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The chairman of one of Australia’s largest real estate groups has urged investors to have a current depreciation schedule in place by the end of the financial year to avoid missing out on thousands of dollars in unclaimed tax.
Raine & Horne executive chairman Angus Raine said almost 80 per cent of landlords fail to maximise depreciation claims against their investment properties, resulting in thousands of dollars remaining unclaimed at tax time.
“The problem is that many landlords either aren’t aware of the benefits associated with depreciation or don’t have an up-to-date depreciation schedule,” he said.
“Each year, landlords can claim between 10 per cent and 40 per cent off a variety of depreciable items, and sometimes more.
“In many cases, 2.5 per cent of the building cost of the investment home is also claimable on an annual basis.”
To minimise the risk of unclaimed returns, Mr Raine said investors should seek professional support when creating or updating a depreciation report, particularly for an established property where missed claims can be back-dated by two years.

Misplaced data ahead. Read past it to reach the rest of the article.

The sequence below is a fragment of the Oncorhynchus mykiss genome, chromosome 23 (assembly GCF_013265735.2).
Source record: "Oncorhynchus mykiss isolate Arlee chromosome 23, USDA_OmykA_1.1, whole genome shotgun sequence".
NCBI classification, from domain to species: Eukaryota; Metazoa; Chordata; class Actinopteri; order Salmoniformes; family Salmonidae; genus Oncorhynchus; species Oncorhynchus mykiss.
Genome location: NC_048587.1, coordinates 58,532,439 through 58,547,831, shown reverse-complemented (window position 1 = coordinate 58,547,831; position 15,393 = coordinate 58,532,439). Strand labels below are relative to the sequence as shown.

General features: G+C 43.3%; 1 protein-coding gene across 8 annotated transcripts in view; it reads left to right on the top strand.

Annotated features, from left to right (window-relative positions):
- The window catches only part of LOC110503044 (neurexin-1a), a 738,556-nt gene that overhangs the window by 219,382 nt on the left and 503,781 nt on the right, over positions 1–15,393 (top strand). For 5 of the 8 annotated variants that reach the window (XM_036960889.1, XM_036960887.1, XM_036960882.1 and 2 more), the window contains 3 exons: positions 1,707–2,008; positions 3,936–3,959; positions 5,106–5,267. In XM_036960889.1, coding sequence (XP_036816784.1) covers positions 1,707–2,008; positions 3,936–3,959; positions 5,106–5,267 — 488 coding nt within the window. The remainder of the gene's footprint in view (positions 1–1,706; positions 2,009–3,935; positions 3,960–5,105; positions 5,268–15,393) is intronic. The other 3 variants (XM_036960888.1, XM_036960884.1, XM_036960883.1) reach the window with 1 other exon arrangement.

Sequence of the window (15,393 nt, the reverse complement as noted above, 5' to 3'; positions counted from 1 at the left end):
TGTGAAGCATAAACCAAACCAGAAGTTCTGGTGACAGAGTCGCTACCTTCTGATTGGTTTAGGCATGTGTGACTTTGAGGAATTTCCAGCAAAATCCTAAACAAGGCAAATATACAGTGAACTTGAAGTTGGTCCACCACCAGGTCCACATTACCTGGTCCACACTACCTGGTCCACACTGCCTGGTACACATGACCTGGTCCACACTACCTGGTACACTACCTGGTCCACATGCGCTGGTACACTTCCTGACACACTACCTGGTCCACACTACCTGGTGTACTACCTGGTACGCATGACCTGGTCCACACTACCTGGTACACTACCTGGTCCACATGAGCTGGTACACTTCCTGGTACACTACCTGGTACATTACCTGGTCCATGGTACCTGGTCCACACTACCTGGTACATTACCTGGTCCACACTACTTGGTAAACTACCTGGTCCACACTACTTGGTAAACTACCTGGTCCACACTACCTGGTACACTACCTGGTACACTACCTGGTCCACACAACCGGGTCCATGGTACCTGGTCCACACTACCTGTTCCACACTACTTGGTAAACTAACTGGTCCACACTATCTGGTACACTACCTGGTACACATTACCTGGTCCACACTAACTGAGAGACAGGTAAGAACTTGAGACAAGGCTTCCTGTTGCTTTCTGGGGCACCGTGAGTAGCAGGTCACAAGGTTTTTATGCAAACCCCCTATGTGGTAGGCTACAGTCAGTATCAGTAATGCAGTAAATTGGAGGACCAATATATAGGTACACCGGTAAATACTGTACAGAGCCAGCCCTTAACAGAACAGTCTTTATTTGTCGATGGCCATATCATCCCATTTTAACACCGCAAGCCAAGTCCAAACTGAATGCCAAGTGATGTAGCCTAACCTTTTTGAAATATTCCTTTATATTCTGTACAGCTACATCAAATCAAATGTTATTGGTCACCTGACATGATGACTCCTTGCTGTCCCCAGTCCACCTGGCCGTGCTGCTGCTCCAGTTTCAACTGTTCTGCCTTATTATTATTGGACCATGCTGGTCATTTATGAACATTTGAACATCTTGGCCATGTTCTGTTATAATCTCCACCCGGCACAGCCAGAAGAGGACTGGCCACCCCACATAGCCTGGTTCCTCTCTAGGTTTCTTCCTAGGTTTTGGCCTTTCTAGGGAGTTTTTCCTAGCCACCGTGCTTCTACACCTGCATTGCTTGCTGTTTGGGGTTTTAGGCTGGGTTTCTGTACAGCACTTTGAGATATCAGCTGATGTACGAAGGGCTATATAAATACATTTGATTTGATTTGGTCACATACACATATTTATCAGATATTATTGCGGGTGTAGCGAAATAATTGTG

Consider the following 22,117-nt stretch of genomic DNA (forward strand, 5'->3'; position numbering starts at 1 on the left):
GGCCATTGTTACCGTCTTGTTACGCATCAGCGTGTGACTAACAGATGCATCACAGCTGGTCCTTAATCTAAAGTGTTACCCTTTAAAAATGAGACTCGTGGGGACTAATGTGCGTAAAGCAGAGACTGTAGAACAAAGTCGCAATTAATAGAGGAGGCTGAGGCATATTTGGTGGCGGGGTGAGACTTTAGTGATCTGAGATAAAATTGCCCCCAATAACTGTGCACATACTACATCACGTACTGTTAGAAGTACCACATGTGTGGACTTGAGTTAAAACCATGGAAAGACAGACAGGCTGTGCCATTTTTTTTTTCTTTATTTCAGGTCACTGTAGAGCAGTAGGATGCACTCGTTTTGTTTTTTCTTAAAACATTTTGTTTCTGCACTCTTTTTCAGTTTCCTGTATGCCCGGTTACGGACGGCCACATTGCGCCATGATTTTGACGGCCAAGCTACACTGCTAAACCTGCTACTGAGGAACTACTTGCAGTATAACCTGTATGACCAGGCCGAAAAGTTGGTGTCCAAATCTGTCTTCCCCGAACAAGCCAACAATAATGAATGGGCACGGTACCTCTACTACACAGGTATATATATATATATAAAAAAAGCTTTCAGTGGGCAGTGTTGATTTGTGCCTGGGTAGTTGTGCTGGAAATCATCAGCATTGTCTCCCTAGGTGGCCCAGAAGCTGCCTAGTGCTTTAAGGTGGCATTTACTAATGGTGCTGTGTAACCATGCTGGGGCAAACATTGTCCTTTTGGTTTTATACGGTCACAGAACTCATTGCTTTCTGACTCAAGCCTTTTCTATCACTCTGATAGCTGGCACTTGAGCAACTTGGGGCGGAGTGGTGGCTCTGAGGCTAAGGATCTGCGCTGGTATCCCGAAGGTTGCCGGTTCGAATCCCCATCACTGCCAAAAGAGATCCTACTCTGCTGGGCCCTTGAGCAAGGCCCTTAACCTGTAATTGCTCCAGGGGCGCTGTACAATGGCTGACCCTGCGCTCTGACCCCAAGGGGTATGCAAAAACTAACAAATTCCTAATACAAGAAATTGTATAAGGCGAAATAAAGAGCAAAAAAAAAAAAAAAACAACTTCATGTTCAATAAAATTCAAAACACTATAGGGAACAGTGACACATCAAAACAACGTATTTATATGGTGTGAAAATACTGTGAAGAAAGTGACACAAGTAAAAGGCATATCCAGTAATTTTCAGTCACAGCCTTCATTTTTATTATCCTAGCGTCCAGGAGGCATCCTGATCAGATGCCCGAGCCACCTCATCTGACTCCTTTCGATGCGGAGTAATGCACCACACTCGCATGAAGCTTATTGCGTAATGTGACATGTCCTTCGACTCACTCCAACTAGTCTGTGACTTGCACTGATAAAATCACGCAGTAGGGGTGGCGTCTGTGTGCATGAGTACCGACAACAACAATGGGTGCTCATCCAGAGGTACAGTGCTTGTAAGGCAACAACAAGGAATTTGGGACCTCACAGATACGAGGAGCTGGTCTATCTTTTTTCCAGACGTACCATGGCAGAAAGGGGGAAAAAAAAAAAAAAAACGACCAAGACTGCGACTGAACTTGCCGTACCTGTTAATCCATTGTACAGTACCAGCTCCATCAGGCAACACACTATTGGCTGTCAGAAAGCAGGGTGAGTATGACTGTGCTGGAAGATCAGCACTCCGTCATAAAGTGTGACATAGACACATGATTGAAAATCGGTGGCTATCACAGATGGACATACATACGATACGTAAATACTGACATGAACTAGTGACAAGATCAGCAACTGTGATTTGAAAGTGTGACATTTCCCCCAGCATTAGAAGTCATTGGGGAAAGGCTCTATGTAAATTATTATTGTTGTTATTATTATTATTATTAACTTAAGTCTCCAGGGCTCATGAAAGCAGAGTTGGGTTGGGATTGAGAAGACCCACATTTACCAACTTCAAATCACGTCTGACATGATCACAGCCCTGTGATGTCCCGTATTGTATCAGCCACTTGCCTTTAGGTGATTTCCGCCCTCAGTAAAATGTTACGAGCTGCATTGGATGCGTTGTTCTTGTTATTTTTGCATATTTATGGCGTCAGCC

BMT Tax Depreciation Quantity Surveyors CEO Brad Beer said the potential depreciation claims for new homes make them an extremely attractive option for investors.
“As a rule, the newer the property, the more an investor can claim, making purchasing a near-new house or apartment potentially more worthwhile, in a taxation sense, than an established home, at least for the first five or so years of ownership,” he said.
“A brand new residential home valued at $500,000 could potentially provide a landlord with cumulative depreciation claims of $40,000 over a five-year period.
“That said, every depreciation assessment is different and the benefits are calculated on a case-by-case basis.”